What happens if Microsoft succeeds in placing a computer (with Windows, naturally) on every desktop and in every home? What happens if Apple succeeds in placing an iPhone/iPad in everyone’s hands? What if everyone has already bought Angry Birds on their iPhone/iPad? What happens if McDonald’s succeeds in getting everyone to eat at their restaurants? What if everyone used an Oral B toothbrush? What if everyone used Body Shop products? What if every male used Old Spice?

What if every business person is already flying with your airline? What if every Harry Potter fan already has all 7 books? (that’s probably a rhetorical question…) What if every C# programmer already owns a copy of your C# programming book? What if every tea lover in your area is already frequenting your tea house?

What if every possible customer already has your product? What if every possible customer already maxed out his/her rate of consumption of your product?

The natural limit is population. The next limit is rate of consumption. Every company hits these 2 limits. The limits just weren’t as prominent a couple of decades ago.

Revenue started stalling

When you hit those natural limits, the company growth stalls. To give the illusion of growth, we go back to that equation again.

Profit = Revenue – Cost

The outside world (mainly Wall Street and the stock market) views growth in relation to profit. The assumption is that if a company is making a profit, it’s still healthy. As in it’s still bringing in revenue.

But if you’re not bringing in revenue, it means you’re not making any more sales. Maybe it’s because your customers switched brands. Maybe your customers switched to a cheaper version of your product (which cannibalises on your own sales, but hey at least you didn’t lose that customer).

But in today’s hyperconnected world, the reason is probably that your customer “market share” is already saturated. You might think 7 billion people is still a lot of people, but a large part of those people are in poverty. They simply cannot buy your product. Or those who can buy your product, don’t want your product.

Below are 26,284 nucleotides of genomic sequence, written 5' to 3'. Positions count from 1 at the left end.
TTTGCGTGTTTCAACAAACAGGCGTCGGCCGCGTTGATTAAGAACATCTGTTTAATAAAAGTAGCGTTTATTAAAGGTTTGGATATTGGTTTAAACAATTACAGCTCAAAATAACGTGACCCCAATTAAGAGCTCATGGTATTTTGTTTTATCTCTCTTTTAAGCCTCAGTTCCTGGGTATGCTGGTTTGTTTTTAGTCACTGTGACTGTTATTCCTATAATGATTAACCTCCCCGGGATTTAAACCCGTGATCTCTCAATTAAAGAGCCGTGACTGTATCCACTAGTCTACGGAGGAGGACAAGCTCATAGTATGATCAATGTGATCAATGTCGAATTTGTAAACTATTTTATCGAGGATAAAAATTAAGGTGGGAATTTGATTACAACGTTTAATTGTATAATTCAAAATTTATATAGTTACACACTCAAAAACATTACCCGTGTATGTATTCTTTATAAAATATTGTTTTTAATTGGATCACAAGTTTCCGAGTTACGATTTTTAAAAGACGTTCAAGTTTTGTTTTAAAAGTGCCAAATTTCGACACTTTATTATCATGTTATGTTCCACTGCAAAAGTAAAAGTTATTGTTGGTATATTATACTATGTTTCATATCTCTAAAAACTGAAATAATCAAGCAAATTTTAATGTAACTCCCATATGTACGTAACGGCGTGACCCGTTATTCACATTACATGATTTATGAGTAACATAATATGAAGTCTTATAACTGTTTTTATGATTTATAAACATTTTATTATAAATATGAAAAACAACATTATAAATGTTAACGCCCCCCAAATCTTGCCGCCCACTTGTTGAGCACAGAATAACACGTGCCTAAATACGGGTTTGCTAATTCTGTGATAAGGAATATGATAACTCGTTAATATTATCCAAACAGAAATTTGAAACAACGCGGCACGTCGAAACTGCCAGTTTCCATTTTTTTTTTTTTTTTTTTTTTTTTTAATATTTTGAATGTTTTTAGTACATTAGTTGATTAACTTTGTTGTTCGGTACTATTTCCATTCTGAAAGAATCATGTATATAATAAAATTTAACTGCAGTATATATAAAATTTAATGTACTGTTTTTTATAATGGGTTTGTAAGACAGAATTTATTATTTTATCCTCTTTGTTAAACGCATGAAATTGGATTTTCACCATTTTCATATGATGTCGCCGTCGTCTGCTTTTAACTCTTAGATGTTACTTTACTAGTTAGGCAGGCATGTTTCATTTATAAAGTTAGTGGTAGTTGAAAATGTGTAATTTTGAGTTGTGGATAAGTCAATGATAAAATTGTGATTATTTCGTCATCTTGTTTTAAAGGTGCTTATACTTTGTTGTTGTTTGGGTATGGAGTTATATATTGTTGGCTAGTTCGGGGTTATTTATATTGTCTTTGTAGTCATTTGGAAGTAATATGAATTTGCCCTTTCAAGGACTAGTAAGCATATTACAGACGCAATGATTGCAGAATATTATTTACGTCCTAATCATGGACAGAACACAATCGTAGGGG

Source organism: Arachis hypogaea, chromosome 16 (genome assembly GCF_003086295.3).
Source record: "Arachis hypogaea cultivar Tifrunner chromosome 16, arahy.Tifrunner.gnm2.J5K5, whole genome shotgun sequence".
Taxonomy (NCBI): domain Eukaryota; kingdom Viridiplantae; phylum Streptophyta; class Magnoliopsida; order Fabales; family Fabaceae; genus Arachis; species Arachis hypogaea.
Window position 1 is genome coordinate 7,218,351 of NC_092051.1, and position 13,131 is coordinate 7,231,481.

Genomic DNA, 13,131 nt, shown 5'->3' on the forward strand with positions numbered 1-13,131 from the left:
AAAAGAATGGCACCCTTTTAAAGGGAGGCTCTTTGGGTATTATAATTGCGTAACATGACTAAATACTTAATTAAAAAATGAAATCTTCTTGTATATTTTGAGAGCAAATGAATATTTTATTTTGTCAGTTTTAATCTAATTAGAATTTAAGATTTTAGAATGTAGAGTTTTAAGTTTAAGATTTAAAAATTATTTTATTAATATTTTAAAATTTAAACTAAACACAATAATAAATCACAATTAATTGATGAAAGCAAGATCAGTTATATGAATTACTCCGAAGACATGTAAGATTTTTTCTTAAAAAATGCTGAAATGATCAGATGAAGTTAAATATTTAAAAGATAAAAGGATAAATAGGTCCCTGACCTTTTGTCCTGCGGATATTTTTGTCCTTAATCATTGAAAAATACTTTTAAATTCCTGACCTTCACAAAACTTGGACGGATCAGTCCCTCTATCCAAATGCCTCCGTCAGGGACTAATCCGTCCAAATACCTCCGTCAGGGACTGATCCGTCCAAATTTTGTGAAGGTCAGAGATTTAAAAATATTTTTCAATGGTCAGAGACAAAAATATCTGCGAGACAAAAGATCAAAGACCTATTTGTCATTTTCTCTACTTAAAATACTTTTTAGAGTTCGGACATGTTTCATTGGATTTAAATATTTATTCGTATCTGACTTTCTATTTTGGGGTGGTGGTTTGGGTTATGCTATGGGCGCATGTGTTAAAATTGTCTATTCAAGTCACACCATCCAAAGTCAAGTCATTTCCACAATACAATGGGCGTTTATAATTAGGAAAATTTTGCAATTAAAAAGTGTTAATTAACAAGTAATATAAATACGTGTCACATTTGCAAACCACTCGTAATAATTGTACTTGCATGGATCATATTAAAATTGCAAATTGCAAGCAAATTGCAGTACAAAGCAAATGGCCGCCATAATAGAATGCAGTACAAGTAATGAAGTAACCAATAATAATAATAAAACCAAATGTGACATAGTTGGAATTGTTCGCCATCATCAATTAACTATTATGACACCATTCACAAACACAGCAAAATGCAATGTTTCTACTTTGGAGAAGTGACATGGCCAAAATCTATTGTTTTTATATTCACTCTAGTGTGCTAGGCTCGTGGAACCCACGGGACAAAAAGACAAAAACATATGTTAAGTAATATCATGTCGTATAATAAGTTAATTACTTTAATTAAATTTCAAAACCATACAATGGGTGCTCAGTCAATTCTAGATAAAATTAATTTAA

Some new startup shows up and gets millions of users within a month. It continues at a steady pace and then… stops. The natural equilibrium is reached.

The company CEO has to do something to show that the company is still growing (because the people watching Dow Jones is breathing down her neck). So if revenue doesn’t increase as much, what can you do to increase profits? Reduce costs.

Cost reduction policies

I’d say as a broad generalisation, there’s only so much you can do to reduce costs. Rent space? Consolidate people and equipment in fewer locations. Equipment maintenance costs? Have less equipment, or more efficient equipment, or just get rid of the whole thing.

But one of the most costly line items (if not the most costly) is hiring people. (Be honest. Tell me when I said “cost reduction” you didn’t think of “layoffs”)

Let’s see. The world population is growing (albeit more slowly now). Generally speaking, more people are working (I know the current economy sucks with few jobs being created. Stay with me). Less people are dying. More people are having longer lives. Less opportunities to move up the corporate ladder (because the high level managers are still there).

Yet people still expect pay raises every year. I’m not pro-Malthusianism, but the supply of money is kinda limited… Wait, good thing the Bretton Woods Agreement was dissolved.

Since people have feelings (and machines and raw materials don’t), companies hesitate to fire people (in case of major backlashes). So something has to give.

Outsourcing (the bad kind). Mergers and acquisitions (probably where the term “wholly owned subsidiary” came from). Subtle changes in accounting books (which is illegal, don’t do it).

Anything to create the illusion of growth and profits. (And with the fiat currency system, money itself is kind of an illusion. But that’s another topic…)

It’s made people commit suicide to make an iPhone. It’s made people to over-consume (creating obesity as a problem and the dieting industry to exist). It’s made people buy houses they couldn’t really afford. It’s made people to allow those people who couldn’t afford houses to buy houses.

It’s made people look for shallower qualities in marriage partners (diamonds, big car, big house, big breasts [I hesitated on including this one], big paycheck), which caused increasing divorce rates, which increased the number of divorce lawyers needed, which increased the number of real estate agents needed (to split the property).

It’s caused the dot com bust. It’s caused tech startups to look for the fastest exit strategy, because the venture capitalists backing the startup forced the founders to do so (so the VCs could get their return on investment).

Optimising only for profit is a lousy strategy.